TRIPOLI, Libya — A nation the West once considered a major sponsor of terrorism may have pulled off a groundbreaking coup against al-Qaida: coaxing a group once strongly allied with Osama bin Laden to renounce its onetime partner as un-Islamic.
Libya's government is trumpeting its efforts to persuade leaders and foot soldiers of the extremist Libyan Islamic Fighting Group to reject al-Qaida's brand of violence. The decision, recounted by former members of the group and Libyan officials, offers an example of reconciliation between a government and a violent Islamic group once devoted to overthrowing it.
"The government learned to sit with people who were opposed to them and have dialogue and understand them," said Abubakir Armela, a leader of the militant group who returned from exile in 2005.
The story also provides lessons that could be replicated in other countries where local insurgents have joined forces with al-Qaida, including Yemen, Pakistan, Afghanistan, Saudi Arabia, Iraq, Morocco and Algeria.
"I used to believe that the only way to change the system was through war or fighting," said Tarek Mufteh El-Ghunnay, who like dozens of other members of the group was released from prison in November after his life sentence was commuted. "Now, on the contrary, I believe in dialogue and the peaceful way."
A years-long dialogue
The defanging of a group that has been listed by the United States as a terrorist organization since 2004 is the fruit of a years-long dialogue between the militants and the government launched by Saif al-Islam Gadhafi, the Western-educated son of aging Libyan leader Moammar Gadhafi who many say is being positioned to take the government's helm.
Pacifying a group devoted to the violent overthrow of the Tripoli government bolsters the younger Gadhafi's authority and smooths any future transfer of power. It may also help Libya's attempts to improve its image in the West. The country had been ostracized by the West until it dismantled its clandestine nuclear program in 2004 and sparked further outrage this year when it welcomed home the sole man convicted in the 1988 bombing of Pan Am Flight 103 over Scotland on his release from a Scottish prison.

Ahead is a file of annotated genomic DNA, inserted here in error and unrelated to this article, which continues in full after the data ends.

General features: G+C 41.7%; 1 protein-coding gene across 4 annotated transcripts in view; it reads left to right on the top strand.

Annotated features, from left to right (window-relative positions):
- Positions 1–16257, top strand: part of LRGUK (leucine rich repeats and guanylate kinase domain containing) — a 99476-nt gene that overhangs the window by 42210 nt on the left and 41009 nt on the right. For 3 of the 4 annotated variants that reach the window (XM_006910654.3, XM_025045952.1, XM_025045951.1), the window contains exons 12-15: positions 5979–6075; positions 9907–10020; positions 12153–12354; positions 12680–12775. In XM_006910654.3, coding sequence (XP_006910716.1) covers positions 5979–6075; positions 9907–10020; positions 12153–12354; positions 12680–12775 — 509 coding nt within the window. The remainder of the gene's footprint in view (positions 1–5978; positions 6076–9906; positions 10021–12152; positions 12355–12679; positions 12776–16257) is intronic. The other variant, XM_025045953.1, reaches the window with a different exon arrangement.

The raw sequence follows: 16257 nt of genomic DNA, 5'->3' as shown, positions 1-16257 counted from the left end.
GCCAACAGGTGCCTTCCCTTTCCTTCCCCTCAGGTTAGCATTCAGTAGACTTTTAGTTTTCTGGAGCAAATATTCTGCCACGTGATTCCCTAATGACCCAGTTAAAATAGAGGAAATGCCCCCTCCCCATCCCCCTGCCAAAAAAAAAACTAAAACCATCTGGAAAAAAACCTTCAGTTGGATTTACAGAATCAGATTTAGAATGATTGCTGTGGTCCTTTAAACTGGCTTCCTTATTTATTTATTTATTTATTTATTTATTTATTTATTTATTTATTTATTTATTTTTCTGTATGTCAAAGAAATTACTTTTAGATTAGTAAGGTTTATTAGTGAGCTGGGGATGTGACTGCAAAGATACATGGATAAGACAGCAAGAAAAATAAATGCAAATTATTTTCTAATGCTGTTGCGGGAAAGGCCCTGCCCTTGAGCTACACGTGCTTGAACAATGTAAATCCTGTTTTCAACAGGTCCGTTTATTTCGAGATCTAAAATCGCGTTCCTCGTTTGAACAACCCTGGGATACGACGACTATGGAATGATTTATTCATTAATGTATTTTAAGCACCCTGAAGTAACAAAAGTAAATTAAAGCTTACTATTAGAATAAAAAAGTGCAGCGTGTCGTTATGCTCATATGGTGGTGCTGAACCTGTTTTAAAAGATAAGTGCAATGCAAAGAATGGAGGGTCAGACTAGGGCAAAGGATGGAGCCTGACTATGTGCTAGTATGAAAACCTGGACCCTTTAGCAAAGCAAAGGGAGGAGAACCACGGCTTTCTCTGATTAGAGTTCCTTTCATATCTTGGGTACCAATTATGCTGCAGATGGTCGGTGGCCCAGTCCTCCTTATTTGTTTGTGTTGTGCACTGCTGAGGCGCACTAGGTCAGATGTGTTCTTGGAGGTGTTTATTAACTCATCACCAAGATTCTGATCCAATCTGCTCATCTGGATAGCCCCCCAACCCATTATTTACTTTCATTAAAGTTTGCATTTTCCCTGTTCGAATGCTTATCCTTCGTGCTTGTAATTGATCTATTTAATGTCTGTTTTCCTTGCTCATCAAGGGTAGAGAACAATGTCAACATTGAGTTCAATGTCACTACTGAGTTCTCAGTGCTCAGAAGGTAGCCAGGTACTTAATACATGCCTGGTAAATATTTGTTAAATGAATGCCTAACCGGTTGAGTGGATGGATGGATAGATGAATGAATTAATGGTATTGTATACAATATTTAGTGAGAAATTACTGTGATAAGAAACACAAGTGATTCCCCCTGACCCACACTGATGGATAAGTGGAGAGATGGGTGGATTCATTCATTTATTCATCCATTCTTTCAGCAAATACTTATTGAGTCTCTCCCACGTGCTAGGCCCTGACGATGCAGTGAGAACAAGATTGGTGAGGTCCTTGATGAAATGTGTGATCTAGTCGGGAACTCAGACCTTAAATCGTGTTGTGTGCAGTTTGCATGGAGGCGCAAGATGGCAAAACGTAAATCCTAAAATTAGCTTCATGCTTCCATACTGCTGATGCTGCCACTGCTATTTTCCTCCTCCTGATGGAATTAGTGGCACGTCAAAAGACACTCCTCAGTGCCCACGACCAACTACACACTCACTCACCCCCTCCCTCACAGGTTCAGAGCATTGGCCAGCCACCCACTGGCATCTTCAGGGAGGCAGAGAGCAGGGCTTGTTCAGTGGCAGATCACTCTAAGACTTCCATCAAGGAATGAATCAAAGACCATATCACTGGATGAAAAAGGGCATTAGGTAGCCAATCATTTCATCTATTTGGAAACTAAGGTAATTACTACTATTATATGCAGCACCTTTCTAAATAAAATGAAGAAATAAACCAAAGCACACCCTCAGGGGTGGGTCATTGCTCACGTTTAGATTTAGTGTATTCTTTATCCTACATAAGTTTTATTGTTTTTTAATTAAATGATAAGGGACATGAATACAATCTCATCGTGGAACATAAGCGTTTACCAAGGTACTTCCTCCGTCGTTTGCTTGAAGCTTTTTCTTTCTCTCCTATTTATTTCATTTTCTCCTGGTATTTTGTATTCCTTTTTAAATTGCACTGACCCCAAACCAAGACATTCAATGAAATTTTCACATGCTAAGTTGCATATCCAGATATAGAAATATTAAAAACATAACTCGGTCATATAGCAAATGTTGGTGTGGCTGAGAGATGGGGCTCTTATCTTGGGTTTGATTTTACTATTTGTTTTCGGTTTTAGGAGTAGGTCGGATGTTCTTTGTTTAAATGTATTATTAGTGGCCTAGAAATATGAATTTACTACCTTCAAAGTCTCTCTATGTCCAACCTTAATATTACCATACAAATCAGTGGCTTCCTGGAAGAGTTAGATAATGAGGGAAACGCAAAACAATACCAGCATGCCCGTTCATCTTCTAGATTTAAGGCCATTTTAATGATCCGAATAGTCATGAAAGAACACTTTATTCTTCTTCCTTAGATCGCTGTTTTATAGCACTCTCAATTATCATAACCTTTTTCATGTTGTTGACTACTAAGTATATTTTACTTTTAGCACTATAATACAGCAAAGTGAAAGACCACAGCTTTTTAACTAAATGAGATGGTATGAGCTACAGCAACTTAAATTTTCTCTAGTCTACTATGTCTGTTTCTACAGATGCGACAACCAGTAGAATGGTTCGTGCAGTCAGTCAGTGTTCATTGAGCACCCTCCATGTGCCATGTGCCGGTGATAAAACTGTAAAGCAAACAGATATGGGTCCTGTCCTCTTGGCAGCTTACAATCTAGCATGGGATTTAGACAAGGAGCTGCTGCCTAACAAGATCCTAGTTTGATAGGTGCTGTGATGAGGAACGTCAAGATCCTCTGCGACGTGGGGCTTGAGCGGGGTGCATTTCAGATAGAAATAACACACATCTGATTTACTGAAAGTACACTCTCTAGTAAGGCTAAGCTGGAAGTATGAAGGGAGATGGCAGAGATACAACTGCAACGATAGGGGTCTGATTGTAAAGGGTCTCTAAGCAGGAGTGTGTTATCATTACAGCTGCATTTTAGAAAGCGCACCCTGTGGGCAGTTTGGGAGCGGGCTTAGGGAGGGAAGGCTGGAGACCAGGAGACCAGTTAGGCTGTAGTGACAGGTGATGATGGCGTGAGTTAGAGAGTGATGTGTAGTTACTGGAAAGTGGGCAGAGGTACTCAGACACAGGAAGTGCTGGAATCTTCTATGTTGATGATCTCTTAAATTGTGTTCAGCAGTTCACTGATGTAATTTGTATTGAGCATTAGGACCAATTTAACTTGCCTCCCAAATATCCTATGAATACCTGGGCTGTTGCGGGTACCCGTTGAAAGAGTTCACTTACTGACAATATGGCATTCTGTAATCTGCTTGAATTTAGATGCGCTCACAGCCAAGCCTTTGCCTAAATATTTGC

"This group was not just related to al-Qaida. They were in bed deeply with al-Qaida in Afghanistan and later," said Robert Pape, a specialist on al-Qaida at the University of Chicago and the sole scholar among a small of group of U.S. journalists recently invited to Tripoli to meet the former militants.
"This is a splitting of al-Qaida," Pape said. "I can't remember that ever happening."
Breaking with al-Qaida
The trajectory of the Libyan Islamic Fighting Group is a chapter in the history of al-Qaida's rise, expansion and eventual weakening. Its members could provide a potential trove of intelligence for Western security officials seeking to divide and conquer al-Qaida and capture bin Laden.
Members of the Libyan Islamic Fighting Group trained in Afghanistan with bin Laden, followed him during his years in Sudan and shared personnel, tactics and a puritanical Salafist religious outlook with al-Qaida until earlier this decade. On the run throughout the Middle East, many of them were caught, sent home and handed life sentences in Libyan prisons.
They broke off their partnership with al-Qaida and denounced its brand of violence in a 400-page document called the "Revised Studies," which Vahid Brown of the Combating Terrorism Center at West Point described in an online analysis "as a very sweeping repudiation not just of Salafi jihadism but of all forms of revolutionary Islamism in general."